About 300 people took to the streets on Main Avenue in downtown Durango on Sunday to celebrate Earth Day.
Around 10:30 a.m., a Durango Police car escorted the marchers down the southbound lane of Main Avenue from the train depot to Rotary Park, where live music, food and other activities were awaiting them.
The theme this year, said organizer Susan Atkinson, was “Every Animal Deserves a Habitat” to highlight the loss of biodiversity happening across the planet.
Many children were costumed as butterflies, wore hand-made wolf masks or dressed up as other animals. Art work was also featured from students at Animas High School.
A plethora of signs promoted taking care of the planet, such as “One Planet, One Chance” and “Every Animal Deserves A Habitat.” Some families had taken part in “adopt-a-banner” and painted large banners with endangered species.
Kirby and Perri MacLourin had two of the more creative costumes of the group. The brother and sister duo were dressed as characters depicting coal energy and solar power.
“I researched coal and realized what a nasty character it is,” Kirby MacLourin, of Durango, said. “It basically poisons our air.”
Deb Paulson, also of Durango, brought her electric car to Rotary Park to help promote use of the vehicle, which she powers with solar panels.
“I’m really exited to promote anything that will keep our climate safer,” she said. “I can’t wait till other people discover (electric vehicles). They are so fun to drive, and clean.”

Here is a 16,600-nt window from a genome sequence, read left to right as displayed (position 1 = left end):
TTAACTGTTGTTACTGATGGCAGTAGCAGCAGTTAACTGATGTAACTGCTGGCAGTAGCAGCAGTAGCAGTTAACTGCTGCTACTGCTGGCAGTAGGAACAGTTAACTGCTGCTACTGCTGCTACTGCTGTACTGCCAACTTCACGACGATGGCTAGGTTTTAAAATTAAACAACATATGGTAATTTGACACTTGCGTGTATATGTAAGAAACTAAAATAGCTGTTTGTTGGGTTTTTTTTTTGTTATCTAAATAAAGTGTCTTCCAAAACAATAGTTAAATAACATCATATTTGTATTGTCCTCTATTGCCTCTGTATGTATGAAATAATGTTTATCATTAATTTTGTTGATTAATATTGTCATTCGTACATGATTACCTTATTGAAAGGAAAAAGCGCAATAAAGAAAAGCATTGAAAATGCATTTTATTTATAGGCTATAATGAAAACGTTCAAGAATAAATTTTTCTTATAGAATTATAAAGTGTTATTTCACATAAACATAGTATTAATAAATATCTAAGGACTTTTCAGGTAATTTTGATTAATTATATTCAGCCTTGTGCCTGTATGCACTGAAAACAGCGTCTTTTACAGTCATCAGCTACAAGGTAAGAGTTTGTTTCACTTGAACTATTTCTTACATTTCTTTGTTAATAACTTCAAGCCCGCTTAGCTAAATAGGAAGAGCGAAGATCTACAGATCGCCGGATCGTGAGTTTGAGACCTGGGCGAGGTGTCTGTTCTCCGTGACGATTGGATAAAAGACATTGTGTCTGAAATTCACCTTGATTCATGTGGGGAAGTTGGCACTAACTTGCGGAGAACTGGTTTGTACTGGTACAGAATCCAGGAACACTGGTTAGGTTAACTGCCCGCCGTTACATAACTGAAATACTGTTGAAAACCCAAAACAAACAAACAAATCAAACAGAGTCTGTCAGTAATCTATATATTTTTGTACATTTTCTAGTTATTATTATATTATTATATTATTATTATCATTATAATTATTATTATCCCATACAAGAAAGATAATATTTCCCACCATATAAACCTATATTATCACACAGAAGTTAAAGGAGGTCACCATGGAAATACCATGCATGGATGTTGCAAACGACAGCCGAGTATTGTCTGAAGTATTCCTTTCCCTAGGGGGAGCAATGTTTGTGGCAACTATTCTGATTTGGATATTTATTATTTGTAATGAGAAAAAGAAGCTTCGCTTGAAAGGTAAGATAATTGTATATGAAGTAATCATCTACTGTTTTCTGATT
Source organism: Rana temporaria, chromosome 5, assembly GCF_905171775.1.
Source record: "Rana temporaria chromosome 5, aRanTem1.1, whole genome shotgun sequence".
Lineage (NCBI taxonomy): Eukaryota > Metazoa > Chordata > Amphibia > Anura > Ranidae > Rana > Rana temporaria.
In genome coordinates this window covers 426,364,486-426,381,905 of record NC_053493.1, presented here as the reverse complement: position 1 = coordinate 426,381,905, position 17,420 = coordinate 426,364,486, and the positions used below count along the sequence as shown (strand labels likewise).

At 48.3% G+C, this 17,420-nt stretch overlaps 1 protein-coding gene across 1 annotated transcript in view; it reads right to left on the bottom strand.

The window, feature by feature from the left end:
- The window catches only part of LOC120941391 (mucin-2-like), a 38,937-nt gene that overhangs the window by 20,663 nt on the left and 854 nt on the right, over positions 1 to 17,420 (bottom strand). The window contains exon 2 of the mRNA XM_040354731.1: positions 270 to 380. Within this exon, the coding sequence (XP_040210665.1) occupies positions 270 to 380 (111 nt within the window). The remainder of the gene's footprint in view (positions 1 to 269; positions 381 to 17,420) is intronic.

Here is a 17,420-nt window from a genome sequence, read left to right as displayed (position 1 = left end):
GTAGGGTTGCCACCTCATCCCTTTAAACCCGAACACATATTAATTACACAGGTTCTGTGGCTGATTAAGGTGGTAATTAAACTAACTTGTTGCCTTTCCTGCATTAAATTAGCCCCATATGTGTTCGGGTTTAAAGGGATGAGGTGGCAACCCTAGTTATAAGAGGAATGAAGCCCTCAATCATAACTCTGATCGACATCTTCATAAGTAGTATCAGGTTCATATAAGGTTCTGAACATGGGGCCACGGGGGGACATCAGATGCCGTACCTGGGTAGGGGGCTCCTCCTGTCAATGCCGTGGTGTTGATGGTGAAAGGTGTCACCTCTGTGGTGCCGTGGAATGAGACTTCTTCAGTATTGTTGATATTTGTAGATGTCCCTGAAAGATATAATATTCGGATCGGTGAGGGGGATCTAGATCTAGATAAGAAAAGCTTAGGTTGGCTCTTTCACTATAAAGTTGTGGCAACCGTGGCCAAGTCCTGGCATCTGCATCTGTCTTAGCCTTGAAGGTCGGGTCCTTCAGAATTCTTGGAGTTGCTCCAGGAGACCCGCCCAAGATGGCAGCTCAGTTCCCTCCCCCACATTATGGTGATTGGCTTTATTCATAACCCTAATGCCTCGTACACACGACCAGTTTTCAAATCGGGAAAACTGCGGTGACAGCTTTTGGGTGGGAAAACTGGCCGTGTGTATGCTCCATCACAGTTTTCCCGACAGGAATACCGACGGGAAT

Corey Sue Hutchinson said she spent at least a day preparing her prop for Earth Day. She had made a fish made out of various plastic items to highlight the issue of plastics polluting the ocean, she said.
“I wanted to demonstrate the plastic in oceans and to keep it from getting there by using less and recycling,” she said.
Later in the day, a group of students and volunteers planted heritage apple trees donated by the Montezuma Orchard Restoration Project at the community garden at Fort Lewis College as part of the “Leaf a Legacy” program.
Rachel Landis, coordinator for the Environmental Center at Fort Lewis College, said the Montezuma Orchard Restoration Project, which has been mapping the genes of all the apple trees in the region, has been promoting these projects.
Landis said the hope for the community garden is to ultimately plant around 100 to 200 trees, herbs and other plants, to provide locally sourced food options to the campus’s various dining halls.